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The fabrication of a silicon based quantum computer at the atomic-scale

Monday 27th September 2004 - 09:45 to 10:30
INI Seminar Room 1

Quantum computers have the potential to dramatically reduce computing time for problems such as factoring [1] and database searching [2]. In particular a silicon-based quantum computer [3] shows promise for its potential to scale to a large number of qubits and for its compatibility with standard CMOS processing.

Our group has designed a fabrication strategy for the realisation of a scaleable quantum computer based in silicon using a combination of scanning probe microscopy for single qubit placement and silicon molecular beam epitaxy to encapsulate the qubit array [4]. In order to achieve this goal we have demonstrated the following key steps: we have been able to incorporate single P atoms as the qubits in silicon with atomic precision [5]; we have been able to minimise P segregation and diffusion during Si encapsulation [6] and we have imaged the array of buried P atoms using scanning tunneling microscopy to prove that the array remains intact after the encapsulation stage. Recently we have been able to fabricate a robust electrical device in silicon using the scanning tunneling microscope to lithographically pattern the dopants [7] and have demonstrated that this device can be contacted and measured outside the ultra-high vacuum environment.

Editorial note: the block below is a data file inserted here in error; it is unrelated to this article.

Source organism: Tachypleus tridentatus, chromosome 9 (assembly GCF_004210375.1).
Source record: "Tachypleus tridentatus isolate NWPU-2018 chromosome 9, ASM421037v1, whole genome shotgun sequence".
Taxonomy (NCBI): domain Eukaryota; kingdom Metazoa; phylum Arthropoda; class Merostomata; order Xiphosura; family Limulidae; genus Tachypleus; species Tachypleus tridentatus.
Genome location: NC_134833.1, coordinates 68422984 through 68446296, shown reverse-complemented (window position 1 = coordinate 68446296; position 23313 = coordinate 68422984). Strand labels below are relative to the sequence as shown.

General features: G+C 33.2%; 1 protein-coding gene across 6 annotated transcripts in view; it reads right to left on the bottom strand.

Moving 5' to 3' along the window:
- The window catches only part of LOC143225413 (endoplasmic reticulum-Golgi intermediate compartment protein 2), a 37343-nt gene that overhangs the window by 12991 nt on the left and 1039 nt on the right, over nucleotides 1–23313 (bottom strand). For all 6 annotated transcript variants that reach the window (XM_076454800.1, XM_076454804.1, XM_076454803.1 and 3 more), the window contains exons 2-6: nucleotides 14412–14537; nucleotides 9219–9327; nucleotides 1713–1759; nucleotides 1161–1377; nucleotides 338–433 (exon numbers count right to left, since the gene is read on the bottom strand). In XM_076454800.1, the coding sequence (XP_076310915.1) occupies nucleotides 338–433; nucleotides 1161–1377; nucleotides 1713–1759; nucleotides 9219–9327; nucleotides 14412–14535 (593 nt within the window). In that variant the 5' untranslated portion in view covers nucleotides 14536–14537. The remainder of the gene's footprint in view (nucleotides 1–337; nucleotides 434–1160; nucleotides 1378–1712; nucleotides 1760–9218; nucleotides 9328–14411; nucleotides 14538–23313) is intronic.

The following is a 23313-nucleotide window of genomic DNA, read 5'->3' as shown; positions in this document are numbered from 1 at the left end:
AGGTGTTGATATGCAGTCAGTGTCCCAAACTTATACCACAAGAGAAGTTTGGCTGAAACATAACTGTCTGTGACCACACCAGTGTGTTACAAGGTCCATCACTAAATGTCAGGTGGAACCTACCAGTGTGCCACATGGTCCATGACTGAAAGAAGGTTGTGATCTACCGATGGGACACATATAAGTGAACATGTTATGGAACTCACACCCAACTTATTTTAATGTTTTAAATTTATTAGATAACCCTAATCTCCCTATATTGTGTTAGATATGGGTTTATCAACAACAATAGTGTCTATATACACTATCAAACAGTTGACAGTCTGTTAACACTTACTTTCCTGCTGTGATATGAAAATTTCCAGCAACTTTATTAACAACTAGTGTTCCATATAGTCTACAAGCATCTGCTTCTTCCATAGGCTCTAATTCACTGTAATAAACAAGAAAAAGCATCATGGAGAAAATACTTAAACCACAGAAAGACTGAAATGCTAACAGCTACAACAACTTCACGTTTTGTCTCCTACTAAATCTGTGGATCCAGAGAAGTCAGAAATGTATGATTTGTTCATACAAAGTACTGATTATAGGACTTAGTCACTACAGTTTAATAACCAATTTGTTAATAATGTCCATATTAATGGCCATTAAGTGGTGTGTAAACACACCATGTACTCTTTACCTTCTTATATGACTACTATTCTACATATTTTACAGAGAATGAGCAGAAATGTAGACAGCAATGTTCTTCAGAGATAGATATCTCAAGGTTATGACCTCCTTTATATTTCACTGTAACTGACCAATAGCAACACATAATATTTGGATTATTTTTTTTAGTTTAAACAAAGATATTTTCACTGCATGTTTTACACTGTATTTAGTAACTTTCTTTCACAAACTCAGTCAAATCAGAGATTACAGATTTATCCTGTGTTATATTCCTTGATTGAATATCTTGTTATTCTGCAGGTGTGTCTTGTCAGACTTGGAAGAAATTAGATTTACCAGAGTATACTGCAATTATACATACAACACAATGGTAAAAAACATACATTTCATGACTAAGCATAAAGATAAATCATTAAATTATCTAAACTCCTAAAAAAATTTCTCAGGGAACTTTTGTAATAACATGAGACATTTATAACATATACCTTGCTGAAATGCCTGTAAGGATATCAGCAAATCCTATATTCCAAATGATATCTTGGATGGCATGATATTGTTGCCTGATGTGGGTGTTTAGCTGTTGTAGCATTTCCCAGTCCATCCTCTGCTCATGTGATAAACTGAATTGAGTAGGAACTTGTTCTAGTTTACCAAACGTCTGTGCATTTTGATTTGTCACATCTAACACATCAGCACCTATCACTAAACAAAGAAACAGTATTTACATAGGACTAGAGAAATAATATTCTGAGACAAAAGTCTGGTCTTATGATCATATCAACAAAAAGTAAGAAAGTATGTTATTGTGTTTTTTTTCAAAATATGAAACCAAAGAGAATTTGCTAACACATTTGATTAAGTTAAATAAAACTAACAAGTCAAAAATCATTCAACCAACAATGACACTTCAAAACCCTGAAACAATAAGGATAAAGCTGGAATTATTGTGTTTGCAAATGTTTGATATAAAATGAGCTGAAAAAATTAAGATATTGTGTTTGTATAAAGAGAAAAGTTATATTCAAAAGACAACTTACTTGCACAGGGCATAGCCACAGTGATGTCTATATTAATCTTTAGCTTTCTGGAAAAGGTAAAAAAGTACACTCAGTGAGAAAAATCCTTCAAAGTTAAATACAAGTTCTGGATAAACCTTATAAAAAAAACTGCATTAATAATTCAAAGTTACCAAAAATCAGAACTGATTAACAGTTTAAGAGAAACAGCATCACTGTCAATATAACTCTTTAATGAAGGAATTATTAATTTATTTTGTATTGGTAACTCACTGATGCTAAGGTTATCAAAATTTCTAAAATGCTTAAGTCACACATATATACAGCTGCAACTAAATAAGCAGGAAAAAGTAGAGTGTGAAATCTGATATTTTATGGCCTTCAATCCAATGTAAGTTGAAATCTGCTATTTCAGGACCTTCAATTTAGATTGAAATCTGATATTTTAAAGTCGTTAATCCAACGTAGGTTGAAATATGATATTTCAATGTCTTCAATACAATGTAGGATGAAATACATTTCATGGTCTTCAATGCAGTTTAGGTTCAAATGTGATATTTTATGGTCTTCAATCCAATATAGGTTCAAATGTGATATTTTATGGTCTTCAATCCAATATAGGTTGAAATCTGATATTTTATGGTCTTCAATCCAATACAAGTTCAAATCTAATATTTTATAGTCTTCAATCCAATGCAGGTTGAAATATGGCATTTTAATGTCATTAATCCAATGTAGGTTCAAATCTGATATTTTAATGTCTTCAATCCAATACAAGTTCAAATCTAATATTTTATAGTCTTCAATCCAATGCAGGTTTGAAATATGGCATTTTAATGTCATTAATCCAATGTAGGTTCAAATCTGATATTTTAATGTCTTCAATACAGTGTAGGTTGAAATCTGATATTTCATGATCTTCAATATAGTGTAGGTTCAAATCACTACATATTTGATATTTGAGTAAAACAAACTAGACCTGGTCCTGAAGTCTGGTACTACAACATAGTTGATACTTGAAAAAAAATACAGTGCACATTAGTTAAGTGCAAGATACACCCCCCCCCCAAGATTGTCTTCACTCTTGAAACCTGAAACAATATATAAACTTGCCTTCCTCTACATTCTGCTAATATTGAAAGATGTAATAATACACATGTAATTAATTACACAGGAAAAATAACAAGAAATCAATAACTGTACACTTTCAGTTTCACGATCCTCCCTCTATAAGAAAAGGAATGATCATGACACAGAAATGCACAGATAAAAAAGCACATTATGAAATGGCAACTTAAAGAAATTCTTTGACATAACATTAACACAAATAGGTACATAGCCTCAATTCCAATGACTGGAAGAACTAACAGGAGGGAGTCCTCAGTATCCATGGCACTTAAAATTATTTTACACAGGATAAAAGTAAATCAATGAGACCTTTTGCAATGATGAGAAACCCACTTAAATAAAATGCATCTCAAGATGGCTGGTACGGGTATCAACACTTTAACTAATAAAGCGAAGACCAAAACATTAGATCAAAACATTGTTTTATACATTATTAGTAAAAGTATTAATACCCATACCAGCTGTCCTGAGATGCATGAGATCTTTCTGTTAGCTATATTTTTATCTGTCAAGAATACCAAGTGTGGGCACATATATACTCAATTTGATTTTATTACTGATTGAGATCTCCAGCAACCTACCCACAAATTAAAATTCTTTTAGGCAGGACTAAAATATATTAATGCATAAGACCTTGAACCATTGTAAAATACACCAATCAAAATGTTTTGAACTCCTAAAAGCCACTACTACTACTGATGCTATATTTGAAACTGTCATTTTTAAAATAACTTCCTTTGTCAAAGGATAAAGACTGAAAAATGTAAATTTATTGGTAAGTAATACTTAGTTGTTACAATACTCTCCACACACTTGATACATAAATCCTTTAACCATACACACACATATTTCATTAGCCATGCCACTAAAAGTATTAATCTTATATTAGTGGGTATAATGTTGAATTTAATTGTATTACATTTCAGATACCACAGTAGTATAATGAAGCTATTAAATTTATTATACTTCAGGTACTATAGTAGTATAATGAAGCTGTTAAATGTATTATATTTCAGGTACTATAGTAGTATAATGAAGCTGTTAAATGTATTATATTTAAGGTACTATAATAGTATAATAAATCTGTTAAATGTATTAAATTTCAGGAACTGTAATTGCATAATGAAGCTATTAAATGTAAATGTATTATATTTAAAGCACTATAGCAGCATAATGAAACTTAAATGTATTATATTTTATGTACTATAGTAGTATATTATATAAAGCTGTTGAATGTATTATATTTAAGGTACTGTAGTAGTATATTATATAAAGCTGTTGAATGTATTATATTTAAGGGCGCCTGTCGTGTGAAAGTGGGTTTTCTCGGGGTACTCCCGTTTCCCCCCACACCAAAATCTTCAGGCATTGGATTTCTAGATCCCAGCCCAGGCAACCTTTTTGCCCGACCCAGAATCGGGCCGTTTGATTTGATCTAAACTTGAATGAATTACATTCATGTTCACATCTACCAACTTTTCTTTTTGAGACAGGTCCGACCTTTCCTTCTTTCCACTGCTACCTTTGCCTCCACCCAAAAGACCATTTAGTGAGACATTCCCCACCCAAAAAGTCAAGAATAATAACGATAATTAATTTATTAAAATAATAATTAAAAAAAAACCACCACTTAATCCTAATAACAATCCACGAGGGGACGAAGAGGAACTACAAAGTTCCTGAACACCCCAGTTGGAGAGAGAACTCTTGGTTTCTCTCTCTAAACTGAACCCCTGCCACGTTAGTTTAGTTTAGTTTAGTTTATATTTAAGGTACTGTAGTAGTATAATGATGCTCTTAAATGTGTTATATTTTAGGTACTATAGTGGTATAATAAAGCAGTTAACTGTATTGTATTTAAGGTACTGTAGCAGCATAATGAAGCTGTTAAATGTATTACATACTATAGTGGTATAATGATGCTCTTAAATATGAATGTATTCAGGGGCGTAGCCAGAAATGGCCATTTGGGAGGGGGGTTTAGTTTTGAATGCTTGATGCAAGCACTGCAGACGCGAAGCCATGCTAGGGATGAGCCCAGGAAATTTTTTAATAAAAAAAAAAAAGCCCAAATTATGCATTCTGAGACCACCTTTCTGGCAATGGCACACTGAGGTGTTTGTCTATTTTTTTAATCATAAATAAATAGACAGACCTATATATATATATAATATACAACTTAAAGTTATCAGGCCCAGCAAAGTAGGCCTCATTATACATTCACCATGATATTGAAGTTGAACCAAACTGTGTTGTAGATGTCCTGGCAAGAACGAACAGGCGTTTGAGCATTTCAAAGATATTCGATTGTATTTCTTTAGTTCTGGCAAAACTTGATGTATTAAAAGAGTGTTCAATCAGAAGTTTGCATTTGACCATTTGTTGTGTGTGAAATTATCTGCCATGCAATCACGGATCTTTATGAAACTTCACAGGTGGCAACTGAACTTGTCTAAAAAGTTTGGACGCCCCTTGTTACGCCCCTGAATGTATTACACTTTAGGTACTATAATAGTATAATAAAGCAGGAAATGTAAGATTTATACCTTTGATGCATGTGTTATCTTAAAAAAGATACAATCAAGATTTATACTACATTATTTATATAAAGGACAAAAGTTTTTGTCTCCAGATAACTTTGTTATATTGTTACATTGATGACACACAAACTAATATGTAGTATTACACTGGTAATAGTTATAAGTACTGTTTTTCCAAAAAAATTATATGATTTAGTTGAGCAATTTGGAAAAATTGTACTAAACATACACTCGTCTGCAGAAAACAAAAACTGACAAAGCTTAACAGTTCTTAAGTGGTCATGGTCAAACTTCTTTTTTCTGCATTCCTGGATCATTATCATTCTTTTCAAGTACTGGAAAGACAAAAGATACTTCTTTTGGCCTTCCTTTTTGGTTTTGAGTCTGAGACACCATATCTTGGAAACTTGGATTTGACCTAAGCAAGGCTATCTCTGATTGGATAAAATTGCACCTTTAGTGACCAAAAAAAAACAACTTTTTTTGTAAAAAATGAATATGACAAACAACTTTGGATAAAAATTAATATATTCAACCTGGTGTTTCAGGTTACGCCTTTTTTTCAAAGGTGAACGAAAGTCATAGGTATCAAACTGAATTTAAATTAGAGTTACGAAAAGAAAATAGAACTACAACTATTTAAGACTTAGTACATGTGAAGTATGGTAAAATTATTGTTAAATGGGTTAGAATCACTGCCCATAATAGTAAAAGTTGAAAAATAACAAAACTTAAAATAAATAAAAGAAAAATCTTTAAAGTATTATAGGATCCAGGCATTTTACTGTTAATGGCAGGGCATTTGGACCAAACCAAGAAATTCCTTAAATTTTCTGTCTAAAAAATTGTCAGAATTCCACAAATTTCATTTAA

We highlight the importance of our results for the fabrication of a Si-based quantum computer and discuss the final stages of the fabrication process required to realize a functional device, including the formation of an electrical isolation barrier and the alignment of surface metal electrodes to the buried P atom array.

[1] P. W. Shor, Proc. of the 35th Annual Symposium on Foundations of Computer Science, Editor: S. Goldwasser (IEEE Computer Society Press, USA, 1994), p. 124. [2] L. K. Grover, Phys. Rev. Lett. 79, 325 (1997). [3] B. E. Kane, Nature 393, 133 (1998). [4] J. L. O’Brien et al., Phys. Rev. B 64, 161401(R) (2001). [5] S. R. Schofield et al., Phys. Rev. Lett. 91, 136104 (2003). [6] L. Oberbeck et al., accepted for publication in Appl. Phys. Lett. (2004). [7] F.J. Ruess et al., submitted to Nano Letters (2004).

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